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BMI–mortality association: shape independent of smoking status but different for chronic lung disease and lung cancer

Authors Faeh D, Kaufmann M, Haile SR, Bopp M

Received 20 November 2017

Accepted for publication 5 April 2018

Published 6 June 2018 Volume 2018:13 Pages 1851—1855


Checked for plagiarism Yes

Review by Single anonymous peer review

Peer reviewer comments 2

Editor who approved publication: Dr Richard Russell

David Faeh,1,2 Marco Kaufmann,1 Sarah R Haile,1 Matthias Bopp1

On behalf of the Swiss National Cohort Study Group

1Epidemiology, Biostatistics and Prevention Institute (EBPI), University of Zurich, Zurich, Switzerland; 2Health Department – Nutrition and Dietetics, Bern University of Applied Sciences, Bern, Switzerland

Background: Besides smoking, low or high body mass index (BMI) is associated with chronic lung disease (CLD). It is unclear how CLD is associated with BMI, whether smoking interacts with this association, and how the associations differ from the patterns known for lung cancer.
Population and Methods: Our population comprised 35,212 individuals aged 14–99, who participated in population-based surveys conducted in 1977–1993 in Switzerland (mortality follow-up until 2014). We categorized smokers into never, former, light, and heavy; and BMI into underweight, normal weight, overweight, and obese. Hazard ratios (HRs) were obtained with multivariable Cox proportional hazards models.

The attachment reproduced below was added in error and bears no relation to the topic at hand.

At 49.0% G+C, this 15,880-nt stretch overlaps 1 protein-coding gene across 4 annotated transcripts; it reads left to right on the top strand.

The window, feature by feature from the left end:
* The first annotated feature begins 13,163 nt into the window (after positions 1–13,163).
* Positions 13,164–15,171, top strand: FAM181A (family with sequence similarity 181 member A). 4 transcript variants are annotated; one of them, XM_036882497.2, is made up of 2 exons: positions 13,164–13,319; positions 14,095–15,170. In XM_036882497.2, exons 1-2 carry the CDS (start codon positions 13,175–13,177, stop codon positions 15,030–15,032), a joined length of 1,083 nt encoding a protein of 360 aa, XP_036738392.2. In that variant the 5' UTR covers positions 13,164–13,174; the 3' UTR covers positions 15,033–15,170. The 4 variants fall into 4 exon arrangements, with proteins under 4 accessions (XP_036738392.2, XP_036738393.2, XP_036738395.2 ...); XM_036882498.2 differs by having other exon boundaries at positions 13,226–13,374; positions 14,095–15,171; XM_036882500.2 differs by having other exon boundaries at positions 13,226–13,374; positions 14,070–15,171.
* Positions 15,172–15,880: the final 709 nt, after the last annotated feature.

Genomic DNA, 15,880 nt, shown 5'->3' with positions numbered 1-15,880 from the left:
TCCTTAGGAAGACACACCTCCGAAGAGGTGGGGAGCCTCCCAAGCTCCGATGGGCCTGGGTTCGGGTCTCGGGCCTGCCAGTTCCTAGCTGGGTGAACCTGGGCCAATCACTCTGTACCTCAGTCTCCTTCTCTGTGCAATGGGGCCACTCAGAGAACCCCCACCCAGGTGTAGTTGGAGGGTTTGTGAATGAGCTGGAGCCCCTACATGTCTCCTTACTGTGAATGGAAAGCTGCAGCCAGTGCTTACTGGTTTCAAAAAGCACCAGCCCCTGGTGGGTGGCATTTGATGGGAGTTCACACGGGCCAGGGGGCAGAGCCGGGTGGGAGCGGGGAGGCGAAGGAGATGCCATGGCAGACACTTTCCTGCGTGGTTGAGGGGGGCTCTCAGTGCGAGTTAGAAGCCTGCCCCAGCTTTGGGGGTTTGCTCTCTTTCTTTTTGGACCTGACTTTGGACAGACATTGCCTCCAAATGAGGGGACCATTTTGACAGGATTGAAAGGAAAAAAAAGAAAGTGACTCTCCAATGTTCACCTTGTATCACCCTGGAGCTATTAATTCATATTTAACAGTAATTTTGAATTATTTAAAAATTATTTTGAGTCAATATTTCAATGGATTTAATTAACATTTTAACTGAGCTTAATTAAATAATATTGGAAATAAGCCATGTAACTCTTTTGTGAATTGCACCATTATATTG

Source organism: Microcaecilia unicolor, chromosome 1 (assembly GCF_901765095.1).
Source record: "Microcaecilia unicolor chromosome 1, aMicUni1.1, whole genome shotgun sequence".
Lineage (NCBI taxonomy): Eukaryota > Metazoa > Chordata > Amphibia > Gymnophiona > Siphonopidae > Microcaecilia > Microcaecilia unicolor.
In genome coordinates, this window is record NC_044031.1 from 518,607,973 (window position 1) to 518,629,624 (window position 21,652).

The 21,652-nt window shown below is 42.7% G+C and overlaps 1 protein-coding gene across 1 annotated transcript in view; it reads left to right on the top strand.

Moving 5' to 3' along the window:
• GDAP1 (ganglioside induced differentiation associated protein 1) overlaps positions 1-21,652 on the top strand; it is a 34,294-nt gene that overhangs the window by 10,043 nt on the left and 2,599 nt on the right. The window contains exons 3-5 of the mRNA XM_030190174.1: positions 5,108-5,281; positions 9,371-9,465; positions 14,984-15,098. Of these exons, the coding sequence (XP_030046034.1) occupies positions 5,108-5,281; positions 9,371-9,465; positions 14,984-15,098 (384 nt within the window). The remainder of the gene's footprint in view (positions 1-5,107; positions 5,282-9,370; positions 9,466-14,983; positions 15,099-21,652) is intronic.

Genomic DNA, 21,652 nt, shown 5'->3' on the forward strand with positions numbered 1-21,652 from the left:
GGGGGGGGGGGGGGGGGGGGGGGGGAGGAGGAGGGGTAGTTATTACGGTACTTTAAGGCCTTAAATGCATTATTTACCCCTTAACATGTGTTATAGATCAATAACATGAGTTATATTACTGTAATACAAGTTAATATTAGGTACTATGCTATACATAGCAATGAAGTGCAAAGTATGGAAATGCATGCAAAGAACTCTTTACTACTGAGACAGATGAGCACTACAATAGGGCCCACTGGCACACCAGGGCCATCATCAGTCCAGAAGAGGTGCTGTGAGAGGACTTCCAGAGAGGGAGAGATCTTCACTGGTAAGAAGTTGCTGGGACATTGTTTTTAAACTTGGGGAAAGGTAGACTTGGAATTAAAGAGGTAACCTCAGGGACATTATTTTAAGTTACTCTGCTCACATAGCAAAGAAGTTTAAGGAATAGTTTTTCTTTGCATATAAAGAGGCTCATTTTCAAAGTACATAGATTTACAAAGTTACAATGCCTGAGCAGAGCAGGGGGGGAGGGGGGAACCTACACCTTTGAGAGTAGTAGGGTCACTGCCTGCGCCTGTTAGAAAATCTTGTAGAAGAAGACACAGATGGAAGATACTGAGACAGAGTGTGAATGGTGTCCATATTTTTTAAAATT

Results: CLD mortality was strongly associated with being underweight. This was mainly due to the effect in men (HR 5.04 [2.63–9.66]) and also prevailed in never smokers (HR 1.81 [1.11–3.00]). Obesity was also associated with CLD mortality (HR men: 1.37 [1.01–1.86], women: 1.39 [0.90–2.17]), but not with lung cancer mortality. In line with lung cancer, for CLD, the BMI–mortality association followed the same shape in all smoking categories, suggesting that this association was largely independent of smoking status.
Conclusion: The shape of the BMI–mortality association was inversely linear for lung cancer but followed a U-shape for CLD. Further research should examine the potentially protective effect of obesity on lung cancer occurrence and the possibly hazardous impact of underweight on CLD development.

Keywords: chronic lung disease, lung cancer, mortality, body mass index, underweight, obesity, smoking

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